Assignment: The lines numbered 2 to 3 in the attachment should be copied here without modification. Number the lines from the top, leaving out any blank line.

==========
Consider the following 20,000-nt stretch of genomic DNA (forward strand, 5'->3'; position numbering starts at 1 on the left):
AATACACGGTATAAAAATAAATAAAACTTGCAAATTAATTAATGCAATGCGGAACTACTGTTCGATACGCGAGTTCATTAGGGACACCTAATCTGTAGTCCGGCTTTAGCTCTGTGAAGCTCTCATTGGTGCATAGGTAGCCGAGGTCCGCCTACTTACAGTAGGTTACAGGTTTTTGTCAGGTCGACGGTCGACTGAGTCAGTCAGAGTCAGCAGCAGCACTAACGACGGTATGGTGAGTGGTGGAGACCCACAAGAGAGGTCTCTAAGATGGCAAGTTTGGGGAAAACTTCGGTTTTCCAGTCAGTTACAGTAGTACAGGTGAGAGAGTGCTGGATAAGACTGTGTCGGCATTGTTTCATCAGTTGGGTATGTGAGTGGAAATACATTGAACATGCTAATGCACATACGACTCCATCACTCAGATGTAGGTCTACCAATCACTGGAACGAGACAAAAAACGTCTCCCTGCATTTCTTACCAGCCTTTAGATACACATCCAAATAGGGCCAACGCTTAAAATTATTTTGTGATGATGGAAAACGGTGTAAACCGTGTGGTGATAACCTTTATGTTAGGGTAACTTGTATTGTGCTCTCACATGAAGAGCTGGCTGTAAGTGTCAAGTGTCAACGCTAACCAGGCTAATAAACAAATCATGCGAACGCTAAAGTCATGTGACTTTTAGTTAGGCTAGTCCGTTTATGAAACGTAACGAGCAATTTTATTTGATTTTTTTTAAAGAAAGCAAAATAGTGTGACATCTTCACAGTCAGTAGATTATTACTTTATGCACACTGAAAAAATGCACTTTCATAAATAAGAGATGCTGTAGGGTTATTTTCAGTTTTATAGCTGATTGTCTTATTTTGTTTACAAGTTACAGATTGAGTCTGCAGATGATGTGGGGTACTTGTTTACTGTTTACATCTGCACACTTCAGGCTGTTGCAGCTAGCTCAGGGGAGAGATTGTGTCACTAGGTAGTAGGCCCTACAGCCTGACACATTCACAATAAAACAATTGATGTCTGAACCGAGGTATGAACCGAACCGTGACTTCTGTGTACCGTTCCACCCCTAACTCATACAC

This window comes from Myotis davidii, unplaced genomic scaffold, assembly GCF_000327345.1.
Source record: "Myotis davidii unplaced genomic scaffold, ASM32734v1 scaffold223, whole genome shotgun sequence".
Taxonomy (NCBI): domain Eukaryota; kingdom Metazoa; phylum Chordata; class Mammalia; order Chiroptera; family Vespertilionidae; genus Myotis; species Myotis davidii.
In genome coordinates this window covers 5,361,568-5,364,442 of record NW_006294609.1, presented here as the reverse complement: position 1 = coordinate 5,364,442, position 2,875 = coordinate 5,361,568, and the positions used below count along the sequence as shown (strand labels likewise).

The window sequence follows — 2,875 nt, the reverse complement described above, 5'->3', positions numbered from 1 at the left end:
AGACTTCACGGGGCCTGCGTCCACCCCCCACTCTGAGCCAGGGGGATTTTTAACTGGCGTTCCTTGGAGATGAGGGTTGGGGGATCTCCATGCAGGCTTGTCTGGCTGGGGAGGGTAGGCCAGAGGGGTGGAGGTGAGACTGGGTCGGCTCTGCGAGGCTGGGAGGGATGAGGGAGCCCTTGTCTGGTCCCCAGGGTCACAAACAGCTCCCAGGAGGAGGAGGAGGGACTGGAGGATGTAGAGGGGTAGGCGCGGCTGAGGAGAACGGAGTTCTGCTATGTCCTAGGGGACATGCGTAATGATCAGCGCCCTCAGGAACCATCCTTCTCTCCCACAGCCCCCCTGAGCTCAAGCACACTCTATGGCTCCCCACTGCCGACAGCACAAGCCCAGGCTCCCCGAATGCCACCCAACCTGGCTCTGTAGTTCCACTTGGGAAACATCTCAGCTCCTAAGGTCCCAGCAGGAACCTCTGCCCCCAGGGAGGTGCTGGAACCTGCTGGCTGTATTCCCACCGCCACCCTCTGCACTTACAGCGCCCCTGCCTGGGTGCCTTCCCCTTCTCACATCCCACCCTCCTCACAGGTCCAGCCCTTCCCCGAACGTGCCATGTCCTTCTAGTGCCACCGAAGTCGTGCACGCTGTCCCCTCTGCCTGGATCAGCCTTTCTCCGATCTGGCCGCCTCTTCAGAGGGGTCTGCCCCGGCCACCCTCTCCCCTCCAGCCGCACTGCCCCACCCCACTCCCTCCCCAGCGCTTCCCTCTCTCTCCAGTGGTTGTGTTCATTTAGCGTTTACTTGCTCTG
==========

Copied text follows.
AATACACGGTATAAAAATAAATAAAACTTGCAAATTAATTAATGCAATGCGGAACTACTGTTCGATACGCGAGTTCATTAGGGACACCTAATCTGTAGTCCGGCTTTAGCTCTGTGAAGCTCTCATTGGTGCATAGGTAGCCGAGGTCCGCCTACTTACAGTAGGTTACAGGTTTTTGTCAGGTCGACGGTCGACTGAGTCAGTCAGAGTCAGCAGCAGCACTAACGACGGTATGGTGAGTGGTGGAGACCCACAAGAGAGGTCTCTAAGATGGCAAGTTTGGGGAAAACTTCGGTTTTCCAGTCAGTTACAGTAGTACAGGTGAGAGAGTGCTGGATAAGACTGTGTCGGCATTGTTTCATCAGTTGGGTATGTGAGTGGAAATACATTGAACATGCTAATGCACATACGACTCCATCACTCAGATGTAGGTCTACCAATCACTGGAACGAGACAAAAAACGTCTCCCTGCATTTCTTACCAGCCTTTAGATACACATCCAAATAGGGCCAACGCTTAAAATTATTTTGTGATGATGGAAAACGGTGTAAACCGTGTGGTGATAACCTTTATGTTAGGGTAACTTGTATTGTGCTCTCACATGAAGAGCTGGCTGTAAGTGTCAAGTGTCAACGCTAACCAGGCTAATAAACAAATCATGCGAACGCTAAAGTCATGTGACTTTTAGTTAGGCTAGTCCGTTTATGAAACGTAACGAGCAATTTTATTTGATTTTTTTTAAAGAAAGCAAAATAGTGTGACATCTTCACAGTCAGTAGATTATTACTTTATGCACACTGAAAAAATGCACTTTCATAAATAAGAGATGCTGTAGGGTTATTTTCAGTTTTATAGCTGATTGTCTTATTTTGTTTACAAGTTACAGATTGAGTCTGCAGATGATGTGGGGTACTTGTTTACTGTTTACATCTGCACACTTCAGGCTGTTGCAGCTAGCTCAGGGGAGAGATTGTGTCACTAGGTAGTAGGCCCTACAGCCTGACACATTCACAATAAAACAATTGATGTCTGAACCGAGGTATGAACCGAACCGTGACTTCTGTGTACCGTTCCACCCCTAACTCATACAC

This window comes from Myotis davidii, unplaced genomic scaffold, assembly GCF_000327345.1.